Health Care Reform

Certificates of Creditable Coverage No Longer Required Beginning December 31, 2014

Final Rules Eliminate Requirement to Provide Certificates of Creditable Coverage

Final rules have been issued to amend provisions of the federal Health Insurance Portability and Accountability Act (HIPAA) that have become superseded as a result of Health Care Reform, including the requirement that group health plans issue certificates of creditable coverage.

Background
For plan years beginning prior to January 1, 2014, HIPAA allows group health plans to exclude coverage for certain “pre-existing conditions” that are present before an individual’s first day of coverage under the plan (subject to limitations). As a result, group health plans have been required to issue certificates of creditable coverage demonstrating an insured’s prior period of health coverage that can be credited against any pre-existing condition period.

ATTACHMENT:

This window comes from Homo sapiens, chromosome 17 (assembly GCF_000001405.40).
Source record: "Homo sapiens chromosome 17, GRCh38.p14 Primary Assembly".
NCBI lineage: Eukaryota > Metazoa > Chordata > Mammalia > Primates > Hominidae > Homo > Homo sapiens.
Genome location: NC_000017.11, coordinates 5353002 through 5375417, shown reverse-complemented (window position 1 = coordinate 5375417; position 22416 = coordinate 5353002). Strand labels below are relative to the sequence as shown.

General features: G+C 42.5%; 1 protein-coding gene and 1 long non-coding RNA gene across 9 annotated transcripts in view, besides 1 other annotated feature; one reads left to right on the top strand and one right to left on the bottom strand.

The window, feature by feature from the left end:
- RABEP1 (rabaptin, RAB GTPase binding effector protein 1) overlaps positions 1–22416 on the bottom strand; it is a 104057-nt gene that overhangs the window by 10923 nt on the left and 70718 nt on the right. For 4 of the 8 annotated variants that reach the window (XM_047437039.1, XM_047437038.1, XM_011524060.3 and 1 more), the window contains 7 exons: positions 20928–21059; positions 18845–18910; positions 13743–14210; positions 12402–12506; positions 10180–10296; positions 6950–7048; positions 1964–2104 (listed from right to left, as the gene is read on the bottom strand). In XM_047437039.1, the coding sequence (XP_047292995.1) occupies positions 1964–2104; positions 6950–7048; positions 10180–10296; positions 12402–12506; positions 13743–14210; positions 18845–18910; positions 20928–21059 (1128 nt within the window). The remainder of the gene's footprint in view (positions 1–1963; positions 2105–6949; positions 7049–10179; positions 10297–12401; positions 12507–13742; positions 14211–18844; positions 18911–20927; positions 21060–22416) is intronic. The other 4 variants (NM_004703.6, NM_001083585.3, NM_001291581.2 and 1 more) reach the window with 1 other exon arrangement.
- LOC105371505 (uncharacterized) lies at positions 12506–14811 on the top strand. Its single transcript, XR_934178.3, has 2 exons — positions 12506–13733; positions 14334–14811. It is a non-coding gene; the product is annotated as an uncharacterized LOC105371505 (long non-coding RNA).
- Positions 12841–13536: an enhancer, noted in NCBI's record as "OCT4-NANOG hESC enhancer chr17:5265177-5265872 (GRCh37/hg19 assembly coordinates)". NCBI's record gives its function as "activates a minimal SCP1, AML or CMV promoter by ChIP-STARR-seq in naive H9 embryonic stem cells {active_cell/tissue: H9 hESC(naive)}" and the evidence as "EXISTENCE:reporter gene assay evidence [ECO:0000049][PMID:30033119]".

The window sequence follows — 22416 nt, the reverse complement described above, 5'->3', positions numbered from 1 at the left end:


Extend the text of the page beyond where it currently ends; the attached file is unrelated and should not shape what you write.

Final Rules
For plan years beginning on or after January 1, 2014, insurers are prohibited from imposing pre-existing condition exclusions under the Affordable Care Act, making certificates of creditable coverage unnecessary (the prohibition on preexisting condition exclusions has been in effect for children under 19 years of age since 2010).

Accordingly, final rules eliminate the requirement to issue certificates of creditable coverage beginning December 31, 2014. The effective date accounts for individuals needing to offset a pre-existing condition exclusion under plans beginning December 31, 2013, so that they will still have access to the certificate for proof of coverage through December 30, 2014.

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